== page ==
Dangerous Conditions on Public Property
THE GOVERNMENT HAS ONLY LIMITED LIABILITY FOR INJURIES OCCURRING ON PUBLIC LAND
The general rule for injuries occurring on public land–meaning land either owned or controlled by a government entity–is that the governmental entity responsible for the land is “immune” from suit.
Governmental immunity is a concept which protects the government against lawsuits by private persons. When the government is immune from suit, private persons cannot file a lawsuit against the government (or government agencies) unless some legally-recognized exception applies.
Although the governmental immunity doctrine does apply to injuries resulting from hazards on public property, the government may have liability for injuries when certain conditions apply.
THE EXCEPTION: WHEN A GOVERNMENTAL ENTITY MAY BE LIABLE FOR INJURIES OCCURRING ON PUBLIC LAND
In appropriate cases, a governmental defendant may be held liable for injuries resulting from hazardous conditions on public property–but the plaintiff must also prove all of the following elements:
1. The property where the injury occurred was dangerous at the time of the injury. This requires proof of an actual hazardous condition on the property.
2. The public entity responsible for the land was at fault for the plaintiff’s injuries, because:
— the public entity had actual or constructive notice (meaning the entity knew or should have known) about the dangerous condition, and had that notice far enough in advance to have taken some action to correct the condition or prevent the plaintiff’s injury; OR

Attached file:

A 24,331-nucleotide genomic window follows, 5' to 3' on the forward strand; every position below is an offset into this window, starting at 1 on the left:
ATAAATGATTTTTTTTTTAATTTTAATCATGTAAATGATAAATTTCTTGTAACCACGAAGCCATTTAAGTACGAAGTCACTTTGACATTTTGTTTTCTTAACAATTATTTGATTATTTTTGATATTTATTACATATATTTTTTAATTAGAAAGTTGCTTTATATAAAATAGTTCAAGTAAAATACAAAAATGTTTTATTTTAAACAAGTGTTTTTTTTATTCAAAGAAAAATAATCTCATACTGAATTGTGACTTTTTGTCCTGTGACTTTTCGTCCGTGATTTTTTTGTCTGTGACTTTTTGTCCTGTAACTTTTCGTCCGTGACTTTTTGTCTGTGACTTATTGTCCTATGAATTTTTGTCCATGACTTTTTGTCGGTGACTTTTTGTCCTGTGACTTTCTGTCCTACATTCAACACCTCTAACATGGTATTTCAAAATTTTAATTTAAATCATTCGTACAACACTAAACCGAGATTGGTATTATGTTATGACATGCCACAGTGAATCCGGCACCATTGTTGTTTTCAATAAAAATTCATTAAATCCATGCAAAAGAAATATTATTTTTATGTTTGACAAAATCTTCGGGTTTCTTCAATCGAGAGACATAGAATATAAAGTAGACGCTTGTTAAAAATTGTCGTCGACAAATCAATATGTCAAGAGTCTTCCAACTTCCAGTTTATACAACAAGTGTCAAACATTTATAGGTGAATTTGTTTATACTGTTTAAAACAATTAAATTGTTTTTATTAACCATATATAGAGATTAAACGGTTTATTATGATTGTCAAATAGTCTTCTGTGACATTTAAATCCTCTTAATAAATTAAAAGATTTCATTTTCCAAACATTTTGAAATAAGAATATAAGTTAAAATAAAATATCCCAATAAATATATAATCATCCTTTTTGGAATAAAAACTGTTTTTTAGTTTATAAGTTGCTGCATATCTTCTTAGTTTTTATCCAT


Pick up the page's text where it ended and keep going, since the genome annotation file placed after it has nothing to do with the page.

— the dangerous condition was created by an employee’s wrongful act or failure to act.
3. The dangerous condition created a foreseeable risk of exactly the type of injury which the plaintiff suffered.
Unless the plaintiff can prove all of these elements (and all of the other special requirements which apply when a private citizen tries to sue a governmental entity) immunity will apply and the plaintiff’s lawsuit will be unsuccessful.
NEVER ATTEMPT TO SUE A GOVERNMENT ENTITY WITHOUT AN ATTORNEY’S ASSISTANCE
Suing a government entity is much more complex than litigating against a private person. Plaintiffs may damage, or even lose, their legal rights by trying to seek damages from a public entity or government agency without the aid of experienced legal counsel. If you believe that you have rights against a government entity, contact an experienced lawyer without delay.
DISCLAIMER: This article is intended for informational purposes only, does not constitute legal advice to any person or entity, and does not create an attorney-client relationship with any person or entity. Premises liability is a complex legal topic, and no single article can provide complete or comprehensive coverage or information about this or any other legal topic or issue. Your personal liability may differ, based on your individual facts and circumstances. If you believe you have a legal claim or issue, or wish to know more about your individual rights, consult an experienced attorney immediately.